With the cold days on their way out and warm spring and summer months fast approaching, it’s time to do a little spring cleaning to prepare for a busy season ahead.
Making sure that your medical practice is clean, tidy, and organized not only presents a professional and reassuring appearance for your patients, it also helps to keep your staff productive and on task.
When everything has a place and everything is in its place, both efficiency and quality of care are improved. Here are a few things to keep in mind as you prep for the big cleaning day.
Every dental office is different and provides patient experiences in individual and authentic ways. But there are some things that should always be considered- if not mandated- for a successful practice. Here are a few “must-haves” every dentist office should strive to provide.
Maximize Communication and Space
Remember that whether you own your office or lease the space, you’re still paying for every square inch. So it’s important to use that space in the most efficient and productive manner possible, with no areas that are wasted. Your design needs to help your staff communicate both internally and externally with patients as well as labs and suppliers.
After years of hard work, it’s time to expand. You’re a successful medical or dental practice and you’ve decided it’s time to lease new office space. Because it’s one of the largest expenses, choosing the right office space is a major decision that can impact your practice in multiple ways. The following five questions are a great place to start.
1. How much space do I need?
Having the wrong-sized space – either too big or too small – is the biggest pitfall. So, first, ask yourself if you’re downsizing or planning for continued growth. To assist in determining your current and future needs, you may want to enlist the services of an architect to help with your decision making. They will be able to evaluate your current office, gauge your likes and dislikes, and determine the inefficiencies that may occur from your current design. Just as important is choosing an architect that knows medical design and current practice trends and one that will understand your unique office flow.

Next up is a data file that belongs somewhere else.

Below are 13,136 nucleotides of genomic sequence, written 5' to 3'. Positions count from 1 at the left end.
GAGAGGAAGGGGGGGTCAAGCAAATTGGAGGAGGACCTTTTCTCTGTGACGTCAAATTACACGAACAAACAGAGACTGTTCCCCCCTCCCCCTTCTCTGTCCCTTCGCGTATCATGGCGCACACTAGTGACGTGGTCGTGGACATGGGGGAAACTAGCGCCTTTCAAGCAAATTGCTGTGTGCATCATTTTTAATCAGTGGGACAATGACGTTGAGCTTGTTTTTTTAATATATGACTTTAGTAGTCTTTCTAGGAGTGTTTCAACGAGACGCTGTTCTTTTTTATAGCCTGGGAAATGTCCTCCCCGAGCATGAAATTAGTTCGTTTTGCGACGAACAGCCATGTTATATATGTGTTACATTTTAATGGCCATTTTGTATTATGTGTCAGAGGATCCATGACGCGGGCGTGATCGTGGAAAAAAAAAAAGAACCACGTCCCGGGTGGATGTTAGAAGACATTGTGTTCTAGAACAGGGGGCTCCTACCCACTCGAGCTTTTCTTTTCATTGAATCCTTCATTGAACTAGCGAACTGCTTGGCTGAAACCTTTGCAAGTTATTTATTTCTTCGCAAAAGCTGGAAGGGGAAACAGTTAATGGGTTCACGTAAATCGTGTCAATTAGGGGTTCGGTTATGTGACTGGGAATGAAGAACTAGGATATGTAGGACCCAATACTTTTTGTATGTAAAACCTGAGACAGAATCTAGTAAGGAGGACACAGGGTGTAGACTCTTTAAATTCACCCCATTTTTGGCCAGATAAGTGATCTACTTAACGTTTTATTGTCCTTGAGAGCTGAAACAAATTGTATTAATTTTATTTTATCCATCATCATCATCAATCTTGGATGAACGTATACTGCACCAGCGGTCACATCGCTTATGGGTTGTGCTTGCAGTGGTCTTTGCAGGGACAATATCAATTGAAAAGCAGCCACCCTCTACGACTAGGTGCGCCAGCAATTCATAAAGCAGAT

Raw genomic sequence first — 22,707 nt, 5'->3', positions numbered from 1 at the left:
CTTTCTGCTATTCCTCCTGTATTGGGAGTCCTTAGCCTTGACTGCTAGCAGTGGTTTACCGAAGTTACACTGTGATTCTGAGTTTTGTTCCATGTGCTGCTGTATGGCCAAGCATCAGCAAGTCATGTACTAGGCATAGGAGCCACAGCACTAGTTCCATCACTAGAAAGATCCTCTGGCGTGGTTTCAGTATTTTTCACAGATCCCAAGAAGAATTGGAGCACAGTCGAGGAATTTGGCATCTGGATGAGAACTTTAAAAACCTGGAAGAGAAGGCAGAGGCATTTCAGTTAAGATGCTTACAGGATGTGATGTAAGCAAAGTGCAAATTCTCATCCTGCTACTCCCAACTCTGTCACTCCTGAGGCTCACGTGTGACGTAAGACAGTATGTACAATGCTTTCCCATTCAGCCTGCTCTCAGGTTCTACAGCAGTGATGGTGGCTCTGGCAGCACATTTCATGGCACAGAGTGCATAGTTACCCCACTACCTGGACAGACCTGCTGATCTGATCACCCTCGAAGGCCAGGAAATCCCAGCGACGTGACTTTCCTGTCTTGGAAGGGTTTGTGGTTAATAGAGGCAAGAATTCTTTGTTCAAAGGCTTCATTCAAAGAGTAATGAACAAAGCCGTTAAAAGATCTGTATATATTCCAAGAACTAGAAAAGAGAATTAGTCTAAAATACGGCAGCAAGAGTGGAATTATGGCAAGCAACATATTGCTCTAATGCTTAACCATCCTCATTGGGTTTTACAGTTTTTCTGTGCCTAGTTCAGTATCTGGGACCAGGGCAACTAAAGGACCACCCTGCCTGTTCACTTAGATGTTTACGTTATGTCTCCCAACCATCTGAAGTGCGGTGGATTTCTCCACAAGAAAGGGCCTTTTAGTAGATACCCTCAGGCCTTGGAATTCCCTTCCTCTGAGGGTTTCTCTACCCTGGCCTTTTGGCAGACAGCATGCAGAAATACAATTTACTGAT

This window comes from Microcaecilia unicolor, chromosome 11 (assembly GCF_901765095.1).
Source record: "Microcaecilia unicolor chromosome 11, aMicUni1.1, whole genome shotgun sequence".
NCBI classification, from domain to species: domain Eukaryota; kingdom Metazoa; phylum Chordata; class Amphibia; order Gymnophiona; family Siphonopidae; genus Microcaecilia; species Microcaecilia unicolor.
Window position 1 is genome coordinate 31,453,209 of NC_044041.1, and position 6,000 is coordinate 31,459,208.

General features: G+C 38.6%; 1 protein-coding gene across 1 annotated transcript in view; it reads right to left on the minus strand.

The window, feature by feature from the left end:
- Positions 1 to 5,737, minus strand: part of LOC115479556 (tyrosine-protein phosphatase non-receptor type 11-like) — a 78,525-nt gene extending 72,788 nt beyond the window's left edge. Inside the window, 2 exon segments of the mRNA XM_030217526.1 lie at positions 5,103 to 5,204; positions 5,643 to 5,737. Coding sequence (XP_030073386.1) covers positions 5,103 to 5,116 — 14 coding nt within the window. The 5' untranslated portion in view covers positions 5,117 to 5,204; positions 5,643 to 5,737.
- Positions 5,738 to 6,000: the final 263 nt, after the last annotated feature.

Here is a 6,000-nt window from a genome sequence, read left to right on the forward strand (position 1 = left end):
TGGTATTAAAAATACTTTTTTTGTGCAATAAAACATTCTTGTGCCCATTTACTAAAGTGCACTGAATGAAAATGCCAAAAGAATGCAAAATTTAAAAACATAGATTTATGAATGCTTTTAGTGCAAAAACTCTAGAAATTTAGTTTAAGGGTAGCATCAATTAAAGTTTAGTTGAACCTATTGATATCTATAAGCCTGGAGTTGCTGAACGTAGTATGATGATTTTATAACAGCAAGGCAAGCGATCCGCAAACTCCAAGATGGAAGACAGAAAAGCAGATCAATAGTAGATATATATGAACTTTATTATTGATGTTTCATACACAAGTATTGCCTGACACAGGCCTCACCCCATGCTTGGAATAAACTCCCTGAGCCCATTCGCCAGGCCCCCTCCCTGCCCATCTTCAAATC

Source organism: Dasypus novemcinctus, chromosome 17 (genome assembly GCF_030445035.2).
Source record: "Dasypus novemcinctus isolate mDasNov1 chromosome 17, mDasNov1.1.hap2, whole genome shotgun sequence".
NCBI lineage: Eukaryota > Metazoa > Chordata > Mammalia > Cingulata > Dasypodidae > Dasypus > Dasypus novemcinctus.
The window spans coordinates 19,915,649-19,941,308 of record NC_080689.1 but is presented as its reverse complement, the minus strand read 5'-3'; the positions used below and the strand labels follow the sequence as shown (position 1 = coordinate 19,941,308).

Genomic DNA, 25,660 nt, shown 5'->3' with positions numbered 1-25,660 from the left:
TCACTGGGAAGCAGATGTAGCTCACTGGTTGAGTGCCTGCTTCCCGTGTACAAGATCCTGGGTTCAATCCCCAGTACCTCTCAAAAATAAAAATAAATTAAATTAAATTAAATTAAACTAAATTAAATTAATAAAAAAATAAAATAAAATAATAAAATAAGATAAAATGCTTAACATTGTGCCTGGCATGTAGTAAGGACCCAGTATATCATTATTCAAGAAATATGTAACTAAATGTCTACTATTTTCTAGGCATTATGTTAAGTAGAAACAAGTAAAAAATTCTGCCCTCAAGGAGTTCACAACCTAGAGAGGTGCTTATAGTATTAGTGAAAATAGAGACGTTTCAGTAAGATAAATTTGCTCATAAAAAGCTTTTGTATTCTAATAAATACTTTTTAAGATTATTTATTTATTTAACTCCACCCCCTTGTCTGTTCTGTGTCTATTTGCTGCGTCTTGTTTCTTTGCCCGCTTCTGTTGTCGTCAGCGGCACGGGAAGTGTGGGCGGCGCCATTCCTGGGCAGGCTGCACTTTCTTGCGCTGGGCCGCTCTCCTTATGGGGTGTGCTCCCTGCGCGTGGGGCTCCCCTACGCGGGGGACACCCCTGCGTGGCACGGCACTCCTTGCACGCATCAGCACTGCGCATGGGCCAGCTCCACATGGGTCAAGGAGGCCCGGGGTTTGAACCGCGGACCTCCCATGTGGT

Good news for emergency medical practitioners and patients, Reston Hospital Center (HCA) has announced a $1.1m expansion in the Tyson’s area.
The funds have been earmarked towards a two-story, 16,250 sqft emergency center located at 2000 Old Gallows Road in Vienna. The center will have the capacity for 11 patient rooms, all dedicated to emergency care, as well as surface parking and parking for emergency services vehicles.
Finding the right medical office space is a different process for every practice. Some choose to lease, some choose to buy. There is no right or wrong answer in either direction, it really boils down to your specific needs and comparing the pros and cons accordingly. With that said, it may be helpful to ask yourself a few questions and make a list of your comparisons. Let’s talk leasing first.
Building a successful medical or dental practice is hard work. Moving your practice could prove equally as challenging. If you’re an established practice currently considering relocation, you should start a must-do checklist right now. Here are four critical tips to get you started:
1. Rent or Own
Moving any office is challenging enough, relocating a medical practice is even more so. Your first logical step is deciding whether you plan to own or lease. Either scenario involves having the right information to make more informed decisions. So, next on your checklist is to partner with an agent or broker specializing in medical real estate office space. These experts can guide you at every step starting with helping you explore options that could lower the purchase price or rental rate.
2. Ideal Location
Finding the right office space also means finding a location that fits your needs. Are there convenient parking facilities for your patients, staff and suppliers? Is the address close to public transit? Is the building accessible by design with features like elevators, handicap-accessible ramps and restrooms? Another consideration to keep in mind is many older buildings don’t have the required infrastructure to support your high-tech needs.
Waiting rooms can be a dreaded place to enter. But, what if time spent in your waiting room didn’t feel like waiting at all? What if instead of choosing between a Glamour magazine from October of 2010 & a Men’s Health from April of 2011, your patients and those that come with them to their appointments could pass time being productive or genuinely entertained?
Here is a list of items or services that can create a positive experience in your waiting room.
Waiting Room Improvement #1. Free WiFi.
With the popularity of smartphones and tablets, many people can make good use of their time if an internet connection is available. Offer free WiFi to your patients so they can get some work in or play games and network while waiting for their appointment.
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